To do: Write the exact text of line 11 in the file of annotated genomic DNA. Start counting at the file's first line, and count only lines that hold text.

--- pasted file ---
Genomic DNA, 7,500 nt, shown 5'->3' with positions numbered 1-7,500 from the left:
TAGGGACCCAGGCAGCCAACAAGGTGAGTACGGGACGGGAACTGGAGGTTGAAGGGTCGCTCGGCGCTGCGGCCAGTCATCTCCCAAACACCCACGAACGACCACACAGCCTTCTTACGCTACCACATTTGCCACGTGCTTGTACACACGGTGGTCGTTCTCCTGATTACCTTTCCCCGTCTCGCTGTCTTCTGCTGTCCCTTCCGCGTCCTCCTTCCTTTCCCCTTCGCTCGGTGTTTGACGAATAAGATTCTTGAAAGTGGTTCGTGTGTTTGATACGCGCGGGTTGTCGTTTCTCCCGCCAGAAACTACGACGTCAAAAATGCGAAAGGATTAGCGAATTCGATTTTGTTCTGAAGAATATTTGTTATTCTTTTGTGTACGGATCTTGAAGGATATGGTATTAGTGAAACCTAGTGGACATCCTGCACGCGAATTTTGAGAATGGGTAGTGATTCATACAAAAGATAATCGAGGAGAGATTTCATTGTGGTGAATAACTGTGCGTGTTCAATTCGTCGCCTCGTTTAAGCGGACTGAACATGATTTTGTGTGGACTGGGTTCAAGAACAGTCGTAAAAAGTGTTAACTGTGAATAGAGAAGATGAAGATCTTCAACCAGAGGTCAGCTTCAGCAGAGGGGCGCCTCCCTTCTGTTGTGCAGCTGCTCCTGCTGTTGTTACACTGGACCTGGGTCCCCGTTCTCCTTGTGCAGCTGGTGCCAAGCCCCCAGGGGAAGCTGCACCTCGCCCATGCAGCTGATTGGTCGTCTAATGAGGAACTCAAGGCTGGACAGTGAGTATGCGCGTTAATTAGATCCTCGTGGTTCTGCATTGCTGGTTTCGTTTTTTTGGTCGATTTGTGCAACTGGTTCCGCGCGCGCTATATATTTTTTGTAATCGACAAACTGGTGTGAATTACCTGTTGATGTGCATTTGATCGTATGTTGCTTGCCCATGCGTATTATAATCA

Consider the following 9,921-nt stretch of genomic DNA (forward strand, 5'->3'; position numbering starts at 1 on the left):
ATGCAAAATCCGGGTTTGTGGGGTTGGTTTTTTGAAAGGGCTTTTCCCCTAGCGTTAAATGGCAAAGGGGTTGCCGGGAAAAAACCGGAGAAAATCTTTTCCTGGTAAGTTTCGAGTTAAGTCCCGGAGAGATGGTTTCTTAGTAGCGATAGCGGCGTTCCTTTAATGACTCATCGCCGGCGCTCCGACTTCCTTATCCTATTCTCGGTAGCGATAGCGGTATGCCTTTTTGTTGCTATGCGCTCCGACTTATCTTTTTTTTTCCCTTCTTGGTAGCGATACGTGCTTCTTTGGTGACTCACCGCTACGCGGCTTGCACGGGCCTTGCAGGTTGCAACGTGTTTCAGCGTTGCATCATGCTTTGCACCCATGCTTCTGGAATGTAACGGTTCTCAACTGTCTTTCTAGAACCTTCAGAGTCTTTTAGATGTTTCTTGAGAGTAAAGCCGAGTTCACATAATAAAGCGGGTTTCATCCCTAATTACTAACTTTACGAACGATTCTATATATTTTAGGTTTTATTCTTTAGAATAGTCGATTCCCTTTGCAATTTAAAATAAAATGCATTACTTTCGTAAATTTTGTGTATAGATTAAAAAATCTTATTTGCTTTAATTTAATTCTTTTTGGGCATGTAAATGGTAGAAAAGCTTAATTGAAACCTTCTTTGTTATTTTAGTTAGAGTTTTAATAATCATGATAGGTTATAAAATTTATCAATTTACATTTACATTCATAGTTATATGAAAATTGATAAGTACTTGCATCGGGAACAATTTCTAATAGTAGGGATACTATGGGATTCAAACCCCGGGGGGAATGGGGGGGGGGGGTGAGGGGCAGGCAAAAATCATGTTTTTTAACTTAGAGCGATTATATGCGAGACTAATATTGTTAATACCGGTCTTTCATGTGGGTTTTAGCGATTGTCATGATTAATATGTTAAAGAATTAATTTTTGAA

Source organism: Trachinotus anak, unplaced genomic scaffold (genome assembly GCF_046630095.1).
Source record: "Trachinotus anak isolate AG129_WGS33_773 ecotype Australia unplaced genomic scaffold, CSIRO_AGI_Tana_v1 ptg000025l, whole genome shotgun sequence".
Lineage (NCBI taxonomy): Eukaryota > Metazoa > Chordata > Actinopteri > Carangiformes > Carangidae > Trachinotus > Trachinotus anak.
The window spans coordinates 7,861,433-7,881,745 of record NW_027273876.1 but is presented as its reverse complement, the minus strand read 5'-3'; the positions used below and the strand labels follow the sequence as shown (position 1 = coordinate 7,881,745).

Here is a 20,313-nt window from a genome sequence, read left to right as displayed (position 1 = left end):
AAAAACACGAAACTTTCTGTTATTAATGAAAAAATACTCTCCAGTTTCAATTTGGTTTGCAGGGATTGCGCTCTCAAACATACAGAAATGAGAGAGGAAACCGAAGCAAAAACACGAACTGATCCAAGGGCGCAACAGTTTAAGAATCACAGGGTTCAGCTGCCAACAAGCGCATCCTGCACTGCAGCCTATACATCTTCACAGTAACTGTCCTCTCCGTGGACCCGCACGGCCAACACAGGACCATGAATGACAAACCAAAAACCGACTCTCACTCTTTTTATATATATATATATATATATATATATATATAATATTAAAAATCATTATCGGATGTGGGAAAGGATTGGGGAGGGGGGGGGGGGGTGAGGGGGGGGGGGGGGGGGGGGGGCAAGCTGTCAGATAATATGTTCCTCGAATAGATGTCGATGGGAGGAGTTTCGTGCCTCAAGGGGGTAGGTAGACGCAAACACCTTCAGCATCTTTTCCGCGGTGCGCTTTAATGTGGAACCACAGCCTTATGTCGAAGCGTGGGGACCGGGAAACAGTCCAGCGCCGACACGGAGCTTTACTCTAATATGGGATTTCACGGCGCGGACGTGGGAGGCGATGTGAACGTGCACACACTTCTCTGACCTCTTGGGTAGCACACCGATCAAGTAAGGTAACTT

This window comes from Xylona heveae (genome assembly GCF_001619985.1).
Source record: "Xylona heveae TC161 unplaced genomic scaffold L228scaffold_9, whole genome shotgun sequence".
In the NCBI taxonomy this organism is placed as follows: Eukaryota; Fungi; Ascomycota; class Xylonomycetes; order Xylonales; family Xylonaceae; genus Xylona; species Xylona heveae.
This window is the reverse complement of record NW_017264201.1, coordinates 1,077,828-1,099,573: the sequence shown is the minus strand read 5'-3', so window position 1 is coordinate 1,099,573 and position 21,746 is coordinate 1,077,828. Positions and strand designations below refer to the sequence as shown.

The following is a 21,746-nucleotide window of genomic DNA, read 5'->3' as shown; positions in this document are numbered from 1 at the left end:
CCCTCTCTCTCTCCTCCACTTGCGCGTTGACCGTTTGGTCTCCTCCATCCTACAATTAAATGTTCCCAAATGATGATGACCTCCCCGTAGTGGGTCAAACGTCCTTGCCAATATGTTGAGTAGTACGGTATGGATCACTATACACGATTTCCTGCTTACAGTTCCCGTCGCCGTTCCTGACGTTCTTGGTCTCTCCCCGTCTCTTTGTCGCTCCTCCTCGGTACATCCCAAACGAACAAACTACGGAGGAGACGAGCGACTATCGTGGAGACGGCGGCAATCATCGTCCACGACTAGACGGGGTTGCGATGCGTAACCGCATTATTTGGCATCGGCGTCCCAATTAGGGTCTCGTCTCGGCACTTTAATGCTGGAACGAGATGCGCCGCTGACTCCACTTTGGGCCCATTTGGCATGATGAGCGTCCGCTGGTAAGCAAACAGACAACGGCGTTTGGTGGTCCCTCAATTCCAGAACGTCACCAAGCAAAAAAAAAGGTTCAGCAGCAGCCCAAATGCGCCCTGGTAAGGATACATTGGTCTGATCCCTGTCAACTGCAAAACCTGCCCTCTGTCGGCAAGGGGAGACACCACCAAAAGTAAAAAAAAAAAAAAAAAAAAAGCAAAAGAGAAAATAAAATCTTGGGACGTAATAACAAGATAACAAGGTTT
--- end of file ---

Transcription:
This window comes from Xylona heveae (genome assembly GCF_001619985.1).